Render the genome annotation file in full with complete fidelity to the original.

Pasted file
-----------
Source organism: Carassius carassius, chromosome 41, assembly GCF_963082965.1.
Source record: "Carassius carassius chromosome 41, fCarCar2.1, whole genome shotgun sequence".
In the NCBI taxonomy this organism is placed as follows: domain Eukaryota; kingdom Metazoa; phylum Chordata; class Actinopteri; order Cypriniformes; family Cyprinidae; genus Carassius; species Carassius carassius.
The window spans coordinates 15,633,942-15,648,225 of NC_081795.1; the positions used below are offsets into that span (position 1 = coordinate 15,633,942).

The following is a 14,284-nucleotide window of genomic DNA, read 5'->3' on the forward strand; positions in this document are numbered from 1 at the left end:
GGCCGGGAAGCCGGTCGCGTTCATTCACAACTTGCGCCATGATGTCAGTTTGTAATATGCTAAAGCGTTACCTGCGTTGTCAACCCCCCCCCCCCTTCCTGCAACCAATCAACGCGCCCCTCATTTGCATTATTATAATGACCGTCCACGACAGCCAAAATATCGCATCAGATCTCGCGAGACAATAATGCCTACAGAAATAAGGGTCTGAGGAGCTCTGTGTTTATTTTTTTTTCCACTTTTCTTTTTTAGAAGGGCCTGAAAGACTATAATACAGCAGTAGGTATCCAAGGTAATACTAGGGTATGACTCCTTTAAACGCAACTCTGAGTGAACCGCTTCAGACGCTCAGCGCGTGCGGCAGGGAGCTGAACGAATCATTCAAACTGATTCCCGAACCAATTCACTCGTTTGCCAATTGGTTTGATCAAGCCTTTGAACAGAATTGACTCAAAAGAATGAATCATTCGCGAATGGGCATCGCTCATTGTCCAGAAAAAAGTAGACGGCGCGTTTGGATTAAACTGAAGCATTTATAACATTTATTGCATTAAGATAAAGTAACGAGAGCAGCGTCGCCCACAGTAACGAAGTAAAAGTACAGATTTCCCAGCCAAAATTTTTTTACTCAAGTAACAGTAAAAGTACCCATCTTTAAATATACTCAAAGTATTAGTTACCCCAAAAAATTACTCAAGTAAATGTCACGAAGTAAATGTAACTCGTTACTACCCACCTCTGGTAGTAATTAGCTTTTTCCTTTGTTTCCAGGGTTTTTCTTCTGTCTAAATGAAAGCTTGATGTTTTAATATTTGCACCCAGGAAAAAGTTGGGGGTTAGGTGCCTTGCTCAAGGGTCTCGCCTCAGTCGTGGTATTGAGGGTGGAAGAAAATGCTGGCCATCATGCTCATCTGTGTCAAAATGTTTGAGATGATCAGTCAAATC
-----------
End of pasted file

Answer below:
Source organism: Carassius carassius, chromosome 41, assembly GCF_963082965.1.
Source record: "Carassius carassius chromosome 41, fCarCar2.1, whole genome shotgun sequence".
In the NCBI taxonomy this organism is placed as follows: domain Eukaryota; kingdom Metazoa; phylum Chordata; class Actinopteri; order Cypriniformes; family Cyprinidae; genus Carassius; species Carassius carassius.
The window spans coordinates 15,633,942-15,648,225 of NC_081795.1; the positions used below are offsets into that span (position 1 = coordinate 15,633,942).

The following is a 14,284-nucleotide window of genomic DNA, read 5'->3' on the forward strand; positions in this document are numbered from 1 at the left end:
GGCCGGGAAGCCGGTCGCGTTCATTCACAACTTGCGCCATGATGTCAGTTTGTAATATGCTAAAGCGTTACCTGCGTTGTCAACCCCCCCCCCCCTTCCTGCAACCAATCAACGCGCCCCTCATTTGCATTATTATAATGACCGTCCACGACAGCCAAAATATCGCATCAGATCTCGCGAGACAATAATGCCTACAGAAATAAGGGTCTGAGGAGCTCTGTGTTTATTTTTTTTTCCACTTTTCTTTTTTAGAAGGGCCTGAAAGACTATAATACAGCAGTAGGTATCCAAGGTAATACTAGGGTATGACTCCTTTAAACGCAACTCTGAGTGAACCGCTTCAGACGCTCAGCGCGTGCGGCAGGGAGCTGAACGAATCATTCAAACTGATTCCCGAACCAATTCACTCGTTTGCCAATTGGTTTGATCAAGCCTTTGAACAGAATTGACTCAAAAGAATGAATCATTCGCGAATGGGCATCGCTCATTGTCCAGAAAAAAGTAGACGGCGCGTTTGGATTAAACTGAAGCATTTATAACATTTATTGCATTAAGATAAAGTAACGAGAGCAGCGTCGCCCACAGTAACGAAGTAAAAGTACAGATTTCCCAGCCAAAATTTTTTTACTCAAGTAACAGTAAAAGTACCCATCTTTAAATATACTCAAAGTATTAGTTACCCCAAAAAATTACTCAAGTAAATGTCACGAAGTAAATGTAACTCGTTACTACCCACCTCTGGTAGTAATTAGCTTTTTCCTTTGTTTCCAGGGTTTTTCTTCTGTCTAAATGAAAGCTTGATGTTTTAATATTTGCACCCAGGAAAAAGTTGGGGGTTAGGTGCCTTGCTCAAGGGTCTCGCCTCAGTCGTGGTATTGAGGGTGGAAGAAAATGCTGGCCATCATGCTCATCTGTGTCAAAATGTTTGAGATGATCAGTCAAATC